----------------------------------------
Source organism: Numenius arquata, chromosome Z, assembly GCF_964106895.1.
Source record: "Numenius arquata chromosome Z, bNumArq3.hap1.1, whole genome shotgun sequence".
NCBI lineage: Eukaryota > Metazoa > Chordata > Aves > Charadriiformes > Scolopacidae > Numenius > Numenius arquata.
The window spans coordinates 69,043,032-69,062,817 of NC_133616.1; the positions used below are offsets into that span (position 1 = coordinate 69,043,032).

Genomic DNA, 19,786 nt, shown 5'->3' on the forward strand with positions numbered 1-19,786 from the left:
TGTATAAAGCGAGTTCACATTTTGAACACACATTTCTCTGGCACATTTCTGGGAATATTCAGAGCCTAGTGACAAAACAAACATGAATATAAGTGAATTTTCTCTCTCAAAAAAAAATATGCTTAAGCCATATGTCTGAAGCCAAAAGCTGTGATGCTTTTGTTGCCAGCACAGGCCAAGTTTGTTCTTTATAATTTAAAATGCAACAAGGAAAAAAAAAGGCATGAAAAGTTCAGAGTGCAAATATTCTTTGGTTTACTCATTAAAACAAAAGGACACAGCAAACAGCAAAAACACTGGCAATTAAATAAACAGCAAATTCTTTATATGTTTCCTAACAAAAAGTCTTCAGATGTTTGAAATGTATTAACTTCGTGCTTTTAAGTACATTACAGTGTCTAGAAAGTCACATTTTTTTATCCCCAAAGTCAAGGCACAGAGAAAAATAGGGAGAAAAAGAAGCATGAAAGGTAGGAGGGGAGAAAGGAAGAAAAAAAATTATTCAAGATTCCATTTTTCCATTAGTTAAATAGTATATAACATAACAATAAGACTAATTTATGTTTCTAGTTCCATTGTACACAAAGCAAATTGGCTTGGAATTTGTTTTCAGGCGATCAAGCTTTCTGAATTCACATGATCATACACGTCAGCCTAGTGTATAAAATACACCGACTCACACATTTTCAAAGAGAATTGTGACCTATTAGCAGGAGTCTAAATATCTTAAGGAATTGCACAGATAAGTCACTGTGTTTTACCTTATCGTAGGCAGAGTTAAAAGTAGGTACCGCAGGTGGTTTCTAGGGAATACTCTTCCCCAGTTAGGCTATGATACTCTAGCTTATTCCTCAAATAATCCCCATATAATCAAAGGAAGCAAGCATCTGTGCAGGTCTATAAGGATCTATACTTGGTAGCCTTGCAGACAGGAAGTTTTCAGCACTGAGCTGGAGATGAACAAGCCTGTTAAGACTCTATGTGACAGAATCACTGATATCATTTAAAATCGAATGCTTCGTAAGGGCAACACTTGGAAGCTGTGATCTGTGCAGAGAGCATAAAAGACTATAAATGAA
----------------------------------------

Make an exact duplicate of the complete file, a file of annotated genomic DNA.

Source organism: Numenius arquata, chromosome Z, assembly GCF_964106895.1.
Source record: "Numenius arquata chromosome Z, bNumArq3.hap1.1, whole genome shotgun sequence".
NCBI lineage: Eukaryota > Metazoa > Chordata > Aves > Charadriiformes > Scolopacidae > Numenius > Numenius arquata.
The window spans coordinates 69,043,032-69,062,817 of NC_133616.1; the positions used below are offsets into that span (position 1 = coordinate 69,043,032).

Genomic DNA, 19,786 nt, shown 5'->3' on the forward strand with positions numbered 1-19,786 from the left:
TGTATAAAGCGAGTTCACATTTTGAACACACATTTCTCTGGCACATTTCTGGGAATATTCAGAGCCTAGTGACAAAACAAACATGAATATAAGTGAATTTTCTCTCTCAAAAAAAAATATGCTTAAGCCATATGTCTGAAGCCAAAAGCTGTGATGCTTTTGTTGCCAGCACAGGCCAAGTTTGTTCTTTATAATTTAAAATGCAACAAGGAAAAAAAAAGGCATGAAAAGTTCAGAGTGCAAATATTCTTTGGTTTACTCATTAAAACAAAAGGACACAGCAAACAGCAAAAACACTGGCAATTAAATAAACAGCAAATTCTTTATATGTTTCCTAACAAAAAGTCTTCAGATGTTTGAAATGTATTAACTTCGTGCTTTTAAGTACATTACAGTGTCTAGAAAGTCACATTTTTTTATCCCCAAAGTCAAGGCACAGAGAAAAATAGGGAGAAAAAGAAGCATGAAAGGTAGGAGGGGAGAAAGGAAGAAAAAAAATTATTCAAGATTCCATTTTTCCATTAGTTAAATAGTATATAACATAACAATAAGACTAATTTATGTTTCTAGTTCCATTGTACACAAAGCAAATTGGCTTGGAATTTGTTTTCAGGCGATCAAGCTTTCTGAATTCACATGATCATACACGTCAGCCTAGTGTATAAAATACACCGACTCACACATTTTCAAAGAGAATTGTGACCTATTAGCAGGAGTCTAAATATCTTAAGGAATTGCACAGATAAGTCACTGTGTTTTACCTTATCGTAGGCAGAGTTAAAAGTAGGTACCGCAGGTGGTTTCTAGGGAATACTCTTCCCCAGTTAGGCTATGATACTCTAGCTTATTCCTCAAATAATCCCCATATAATCAAAGGAAGCAAGCATCTGTGCAGGTCTATAAGGATCTATACTTGGTAGCCTTGCAGACAGGAAGTTTTCAGCACTGAGCTGGAGATGAACAAGCCTGTTAAGACTCTATGTGACAGAATCACTGATATCATTTAAAATCGAATGCTTCGTAAGGGCAACACTTGGAAGCTGTGATCTGTGCAGAGAGCATAAAAGACTATAAATGAA